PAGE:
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Scholarship Gold Consulting- Helping students prepare for college and compete for scholarships
                                             Elizabeth Hartley, coach/consultant/author 
Sept 2013
Vol 2, Issue 1


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"College Wise


 a free monthly newsletter by Elizabeth Hartley,  





 Hi Everyone-


In the email below you'll find a range of articles but the top two this month are:


1) The Impact of an Arrest on College Admissions- This is an article about what happens with college admissions if a teen gets into a situation involving underage drinking, marijuana, etc.  Most teens have no idea the nightmare it can create and the heartache involved that can impact them for years to come.  Please make sure to share it with your students, just so they know up front what could happen.


2)  How to Have a Great College Tour- How to book it, how to research the school and what questions to ask. 

I hope these articles are useful!  

Wrap it up Seniors



As most seniors are coming into the final stretch of their application deadlines, I want to remind each of you to make sure to:


1- Send in your official SAT or ACT scores (unless the college doesn't require them)

2- Make sure your transcripts are sent from your guidance department

3- Send in a resume if they allow

4- Check that all of your required letters of recommendation are submitted

5- Check to see if you need to do a separate application for scholarships 


I strongly recommend that you have a checklist for each school and check each item off as you go.  We go so far as to put the checklist on a big poster that is on the wall just outside our kitchen. It really helps to keep all of the information and deadlines straight!


Upcoming Workshops

Workshops are a convenient and cost-efficient way to prepare for all of the elements of college planning.  Some of the events that are coming up and open to the public are:  (All workshops are $75/student with parents invited to come along at no extra charge.)


College Bound Essentials  (Last call!- Registration closing soon!)

Saturday November 15, 2014 from 9:00 AM to 12:00 PM EST

A not-to-be missed workshop covering all the essential elements of college and scholarship planning. What you learn may totally change how you approach admissions, college selection, scholarships and financial aid.  What you don't know can cost you dearly.  Great for grades 8-11.

Good Samaritan United Methodist Church- Lake Wylie


Interview Skills & Effective Communication Nov 15 (Last call!- Right after class above)

Saturday November 15, 2014 from 12:30 PM to 3:30 PM EST

This essential class will teach students how to be effective, relaxed and articulate in an interview situation for scholarships, admissions and even for jobs and internships. (This is a fun and interactive class- my very favorite to teach!) Great for any age but especially for athletes who need to learn to talk to college coaches, seniors interviewing with colleges and any student who wants to become a more confident speaker.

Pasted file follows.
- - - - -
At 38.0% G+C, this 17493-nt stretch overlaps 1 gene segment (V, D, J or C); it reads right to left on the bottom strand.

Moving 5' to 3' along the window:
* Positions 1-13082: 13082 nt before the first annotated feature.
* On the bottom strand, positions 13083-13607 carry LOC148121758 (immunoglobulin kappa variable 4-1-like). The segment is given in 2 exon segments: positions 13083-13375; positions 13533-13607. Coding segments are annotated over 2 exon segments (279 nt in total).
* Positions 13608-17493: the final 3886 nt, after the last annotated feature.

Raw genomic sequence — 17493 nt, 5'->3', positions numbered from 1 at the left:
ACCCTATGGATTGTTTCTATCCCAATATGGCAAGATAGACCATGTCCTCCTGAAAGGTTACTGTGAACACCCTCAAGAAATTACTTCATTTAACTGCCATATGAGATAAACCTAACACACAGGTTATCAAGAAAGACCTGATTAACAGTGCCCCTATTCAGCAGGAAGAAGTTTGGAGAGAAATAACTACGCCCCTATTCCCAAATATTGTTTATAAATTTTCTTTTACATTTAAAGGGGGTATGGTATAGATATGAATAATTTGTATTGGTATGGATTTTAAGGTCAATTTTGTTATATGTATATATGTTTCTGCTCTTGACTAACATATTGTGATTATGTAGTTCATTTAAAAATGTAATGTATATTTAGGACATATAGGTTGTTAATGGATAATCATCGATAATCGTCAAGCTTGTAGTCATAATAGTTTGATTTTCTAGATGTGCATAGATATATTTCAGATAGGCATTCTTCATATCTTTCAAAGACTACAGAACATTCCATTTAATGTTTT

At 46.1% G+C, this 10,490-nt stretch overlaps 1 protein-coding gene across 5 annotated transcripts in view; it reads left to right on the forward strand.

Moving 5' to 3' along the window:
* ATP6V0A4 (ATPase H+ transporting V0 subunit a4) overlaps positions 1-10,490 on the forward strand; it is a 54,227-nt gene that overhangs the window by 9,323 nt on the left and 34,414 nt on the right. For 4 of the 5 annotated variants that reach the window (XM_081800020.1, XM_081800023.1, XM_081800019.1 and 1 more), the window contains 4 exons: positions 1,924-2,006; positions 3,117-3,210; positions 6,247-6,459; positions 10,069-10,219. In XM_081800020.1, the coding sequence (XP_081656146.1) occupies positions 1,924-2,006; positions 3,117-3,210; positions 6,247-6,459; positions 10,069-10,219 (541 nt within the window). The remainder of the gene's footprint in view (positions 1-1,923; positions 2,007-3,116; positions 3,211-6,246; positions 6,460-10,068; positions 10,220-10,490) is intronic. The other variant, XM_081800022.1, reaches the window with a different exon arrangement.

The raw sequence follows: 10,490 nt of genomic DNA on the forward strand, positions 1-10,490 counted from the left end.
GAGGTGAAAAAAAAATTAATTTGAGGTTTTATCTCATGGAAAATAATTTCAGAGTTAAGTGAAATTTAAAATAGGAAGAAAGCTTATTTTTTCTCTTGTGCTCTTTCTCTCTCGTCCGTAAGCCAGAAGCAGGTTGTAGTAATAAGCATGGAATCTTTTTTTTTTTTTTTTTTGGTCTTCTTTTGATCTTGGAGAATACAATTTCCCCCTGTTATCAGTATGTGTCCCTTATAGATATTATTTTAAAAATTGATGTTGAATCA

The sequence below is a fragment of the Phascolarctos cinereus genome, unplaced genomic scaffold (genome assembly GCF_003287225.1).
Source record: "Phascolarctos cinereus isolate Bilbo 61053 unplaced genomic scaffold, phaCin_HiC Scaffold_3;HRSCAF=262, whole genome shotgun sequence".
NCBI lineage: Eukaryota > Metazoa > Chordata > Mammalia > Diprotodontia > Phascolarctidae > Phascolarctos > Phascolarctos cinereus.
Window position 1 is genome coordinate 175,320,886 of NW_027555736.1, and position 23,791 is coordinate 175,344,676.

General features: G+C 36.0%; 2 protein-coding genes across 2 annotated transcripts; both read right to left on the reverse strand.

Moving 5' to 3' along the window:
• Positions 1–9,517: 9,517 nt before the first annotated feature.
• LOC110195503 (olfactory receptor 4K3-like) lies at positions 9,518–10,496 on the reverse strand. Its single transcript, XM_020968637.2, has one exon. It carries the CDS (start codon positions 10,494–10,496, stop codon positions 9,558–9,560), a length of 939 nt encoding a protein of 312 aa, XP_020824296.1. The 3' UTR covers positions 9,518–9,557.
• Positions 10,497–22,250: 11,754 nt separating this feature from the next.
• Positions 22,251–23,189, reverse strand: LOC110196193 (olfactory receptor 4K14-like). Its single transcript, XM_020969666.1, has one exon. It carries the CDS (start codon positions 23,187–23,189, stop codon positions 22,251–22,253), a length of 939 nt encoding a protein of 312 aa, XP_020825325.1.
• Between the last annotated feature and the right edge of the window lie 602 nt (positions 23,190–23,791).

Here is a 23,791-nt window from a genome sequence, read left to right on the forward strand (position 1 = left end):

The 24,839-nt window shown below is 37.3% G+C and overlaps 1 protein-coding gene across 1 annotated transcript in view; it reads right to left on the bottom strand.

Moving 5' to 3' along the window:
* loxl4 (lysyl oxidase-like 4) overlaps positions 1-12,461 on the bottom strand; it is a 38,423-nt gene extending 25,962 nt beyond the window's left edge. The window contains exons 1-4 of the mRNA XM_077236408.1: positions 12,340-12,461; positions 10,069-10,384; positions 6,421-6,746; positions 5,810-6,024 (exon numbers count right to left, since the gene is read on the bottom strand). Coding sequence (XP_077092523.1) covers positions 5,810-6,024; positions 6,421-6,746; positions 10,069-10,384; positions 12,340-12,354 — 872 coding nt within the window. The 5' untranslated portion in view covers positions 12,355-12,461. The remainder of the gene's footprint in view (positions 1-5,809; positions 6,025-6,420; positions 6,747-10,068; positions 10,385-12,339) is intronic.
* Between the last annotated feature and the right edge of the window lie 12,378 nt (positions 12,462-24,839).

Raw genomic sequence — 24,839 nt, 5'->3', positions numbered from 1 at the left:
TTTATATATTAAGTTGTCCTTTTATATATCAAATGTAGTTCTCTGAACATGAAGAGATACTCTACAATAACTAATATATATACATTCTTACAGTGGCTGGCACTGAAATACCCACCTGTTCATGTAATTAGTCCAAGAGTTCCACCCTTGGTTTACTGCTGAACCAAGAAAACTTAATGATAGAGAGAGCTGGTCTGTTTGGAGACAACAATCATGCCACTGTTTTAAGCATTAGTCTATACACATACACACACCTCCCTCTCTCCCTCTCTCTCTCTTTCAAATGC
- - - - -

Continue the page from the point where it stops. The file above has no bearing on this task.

Good Samaritan Methodist Church- Lake Wylie


College Bound Essentials

Saturday January 17, 2015 from 9:00 AM to 12:00 PM EST

A not-to-be missed workshop covering all the essential elements of college and scholarship planning. What you learn may totally change how you approach admissions, college selection, scholarships and financial aid.  What you don't know can cost you dearly.  Great for grades 8-11. 

Good Samaritan United Methodist Church- Lake Wylie


If you have a student in grades 8 through 11, I would strongly encourage you to attend a College Bound Essentials.  That class can dramatically change how you understand and approach the high school years to best position for scholarships and financial aid.



  Elizabeth      head shot 2012


*Private meetings between now and Thanksgiving- Many families booked well in advance for private meetings this fall, scooping up the popular after school and weekend spots.  As a result, between now and Thanksgiving all of my private sessions for families who are not already on the concierge plan can only be scheduled for mornings or right after lunch.  I know it may mean letting your student miss first period or get out early in the afternoon but you may decide that it is a worthwhile absence.

This year, however, I'm pleased to have Kay Holleman, an experienced college placement counselor, on board and available for after school appointments.  Email me at hartleygold@yahoo.com to book an appointment.



Juniors- make sure you have your testing schedule in place!
Juniors-  This is your year to focus on your SAT and/or ACT scores.  Here is what I recommend.


Dec through Jan- Take one SAT and one ACT (Compare your scores & pick the test that works better for you)

May- Take SAT Subject tests if the colleges you're aiming for require them

June- Repeat SAT or ACT (whichever is your preferred test)

Sep-Oct of senior year- Repeat SAT or ACT (whichever is your preferred test)
The Impact of an Arrest on College Admissions